I was put in a leg cast with crutches, covering the ankle only showing my toes for 4 weeks. After I got my cast off I tought myself to walk all over again and the doctor said the recovery process wouldn't take to long and I would be able to run in 2 weeks or so. Which hasn't been the case. I am sitting here on the bus frustrated with the fact that I still can't play. It has been about 3-4 weeks since I got my cast off. Ever since then all of the pain has been in my ankle. Sometimes pain shoots up my fibula to the break. Early After I got it off lots of the pain was in my Achilles. That has subsided and now pain continues to be in the side of my ankle. That I would geuss is one of which connects to my fibula. It seems to crack a lot. Cracking doesn't ever hurt it sometimes feels kinda good.
But I have been doing exercises to strengthen it up, I knew pain would be a factor. But based on what the doctor told me when I got my cast off this just doesn't add up to me.
When I had my cast the doctor wrapped it pointing my ankle down. So my ankle was pointing down the whole 4 weeks. Even when I had my cast on that is what bothered me the most. Somehow I feel like I knew that it was unusually hurting my ankle more than it should.
I googled this to see what I would get an it looks like others are riding in the same boat that I am. I would really appreciate anyone who would write back to this.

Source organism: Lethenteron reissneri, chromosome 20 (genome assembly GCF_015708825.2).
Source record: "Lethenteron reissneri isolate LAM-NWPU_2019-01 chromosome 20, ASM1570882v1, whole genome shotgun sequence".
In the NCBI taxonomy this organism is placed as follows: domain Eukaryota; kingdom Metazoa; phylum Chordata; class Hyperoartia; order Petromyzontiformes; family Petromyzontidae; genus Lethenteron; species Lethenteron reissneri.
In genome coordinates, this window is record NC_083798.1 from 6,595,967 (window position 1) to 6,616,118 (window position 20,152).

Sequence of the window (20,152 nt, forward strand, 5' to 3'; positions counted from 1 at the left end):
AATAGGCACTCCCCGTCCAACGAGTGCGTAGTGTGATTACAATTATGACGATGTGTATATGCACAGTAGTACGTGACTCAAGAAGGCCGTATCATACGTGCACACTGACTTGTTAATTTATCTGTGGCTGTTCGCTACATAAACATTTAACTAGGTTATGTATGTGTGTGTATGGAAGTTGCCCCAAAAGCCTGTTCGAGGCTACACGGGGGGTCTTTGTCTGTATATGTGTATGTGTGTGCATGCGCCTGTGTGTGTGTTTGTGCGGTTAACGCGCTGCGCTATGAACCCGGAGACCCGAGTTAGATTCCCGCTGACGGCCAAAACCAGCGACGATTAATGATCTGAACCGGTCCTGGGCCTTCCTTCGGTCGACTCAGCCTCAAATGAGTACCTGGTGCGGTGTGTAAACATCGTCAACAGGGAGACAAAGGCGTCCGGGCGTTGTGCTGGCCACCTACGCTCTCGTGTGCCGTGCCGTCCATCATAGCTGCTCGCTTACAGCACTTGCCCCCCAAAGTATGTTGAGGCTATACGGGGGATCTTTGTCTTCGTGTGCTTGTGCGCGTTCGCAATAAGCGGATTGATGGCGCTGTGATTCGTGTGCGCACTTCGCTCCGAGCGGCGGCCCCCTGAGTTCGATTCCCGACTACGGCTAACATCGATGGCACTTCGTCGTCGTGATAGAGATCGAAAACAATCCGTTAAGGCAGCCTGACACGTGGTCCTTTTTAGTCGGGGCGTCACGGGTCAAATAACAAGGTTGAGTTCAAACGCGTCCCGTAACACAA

Thanks, Heath
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replied July 6th, 2013
Fibula injury
25 years ago I broken my fibula. I didn't see a doctor when I was a child right away. The bone healed incorrectly. Years later I had some excess bone shaved from the leg ( a knot on the side that developed during healing). It's been 10 years since this was done. Now, after no injury my ankle is giving me problems. When I am walking( even at a slow pace) it sends pains and twists. Could this be due to the fibula injury or other?
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replied July 6th, 2013
Especially eHealthy
madamehootie,

The lateral malleolus (the distal end of the fibula) makes up part of the ankle joint. So, if it is not correctly situated, the patient could have problems with walking or any activity where the ankle joint is used.

You should probably see a foot and ankle orthopedic specialist.

Good luck.
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replied July 26th, 2013
Dear Gaelic,